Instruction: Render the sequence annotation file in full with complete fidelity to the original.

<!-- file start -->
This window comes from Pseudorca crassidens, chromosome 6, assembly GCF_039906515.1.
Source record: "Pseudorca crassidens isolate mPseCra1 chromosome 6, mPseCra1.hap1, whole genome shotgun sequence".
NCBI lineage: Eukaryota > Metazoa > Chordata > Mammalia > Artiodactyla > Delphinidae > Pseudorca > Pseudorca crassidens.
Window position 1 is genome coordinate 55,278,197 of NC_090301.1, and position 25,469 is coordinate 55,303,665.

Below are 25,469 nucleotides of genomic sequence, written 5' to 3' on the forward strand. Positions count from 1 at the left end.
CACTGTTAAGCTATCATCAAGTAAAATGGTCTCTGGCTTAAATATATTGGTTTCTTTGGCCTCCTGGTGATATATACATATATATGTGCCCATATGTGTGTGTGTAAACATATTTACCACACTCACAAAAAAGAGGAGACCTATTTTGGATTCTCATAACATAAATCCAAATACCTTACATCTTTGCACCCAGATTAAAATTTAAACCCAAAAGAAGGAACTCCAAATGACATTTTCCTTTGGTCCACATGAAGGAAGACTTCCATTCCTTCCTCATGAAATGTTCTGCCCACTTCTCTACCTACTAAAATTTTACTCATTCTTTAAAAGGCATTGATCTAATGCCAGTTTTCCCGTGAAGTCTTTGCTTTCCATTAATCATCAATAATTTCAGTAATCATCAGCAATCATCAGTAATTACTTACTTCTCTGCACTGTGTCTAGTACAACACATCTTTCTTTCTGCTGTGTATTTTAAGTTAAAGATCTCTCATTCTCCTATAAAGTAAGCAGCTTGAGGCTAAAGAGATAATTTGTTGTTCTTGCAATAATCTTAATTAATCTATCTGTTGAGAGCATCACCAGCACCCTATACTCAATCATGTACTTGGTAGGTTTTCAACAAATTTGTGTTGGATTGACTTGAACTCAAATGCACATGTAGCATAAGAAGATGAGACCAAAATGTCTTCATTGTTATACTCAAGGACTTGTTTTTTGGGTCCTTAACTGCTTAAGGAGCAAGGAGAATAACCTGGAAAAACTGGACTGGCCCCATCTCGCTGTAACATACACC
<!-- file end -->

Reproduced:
This window comes from Pseudorca crassidens, chromosome 6, assembly GCF_039906515.1.
Source record: "Pseudorca crassidens isolate mPseCra1 chromosome 6, mPseCra1.hap1, whole genome shotgun sequence".
NCBI lineage: Eukaryota > Metazoa > Chordata > Mammalia > Artiodactyla > Delphinidae > Pseudorca > Pseudorca crassidens.
Window position 1 is genome coordinate 55,278,197 of NC_090301.1, and position 25,469 is coordinate 55,303,665.

Below are 25,469 nucleotides of genomic sequence, written 5' to 3' on the forward strand. Positions count from 1 at the left end.
CACTGTTAAGCTATCATCAAGTAAAATGGTCTCTGGCTTAAATATATTGGTTTCTTTGGCCTCCTGGTGATATATACATATATATGTGCCCATATGTGTGTGTGTAAACATATTTACCACACTCACAAAAAAGAGGAGACCTATTTTGGATTCTCATAACATAAATCCAAATACCTTACATCTTTGCACCCAGATTAAAATTTAAACCCAAAAGAAGGAACTCCAAATGACATTTTCCTTTGGTCCACATGAAGGAAGACTTCCATTCCTTCCTCATGAAATGTTCTGCCCACTTCTCTACCTACTAAAATTTTACTCATTCTTTAAAAGGCATTGATCTAATGCCAGTTTTCCCGTGAAGTCTTTGCTTTCCATTAATCATCAATAATTTCAGTAATCATCAGCAATCATCAGTAATTACTTACTTCTCTGCACTGTGTCTAGTACAACACATCTTTCTTTCTGCTGTGTATTTTAAGTTAAAGATCTCTCATTCTCCTATAAAGTAAGCAGCTTGAGGCTAAAGAGATAATTTGTTGTTCTTGCAATAATCTTAATTAATCTATCTGTTGAGAGCATCACCAGCACCCTATACTCAATCATGTACTTGGTAGGTTTTCAACAAATTTGTGTTGGATTGACTTGAACTCAAATGCACATGTAGCATAAGAAGATGAGACCAAAATGTCTTCATTGTTATACTCAAGGACTTGTTTTTTGGGTCCTTAACTGCTTAAGGAGCAAGGAGAATAACCTGGAAAAACTGGACTGGCCCCATCTCGCTGTAACATACACC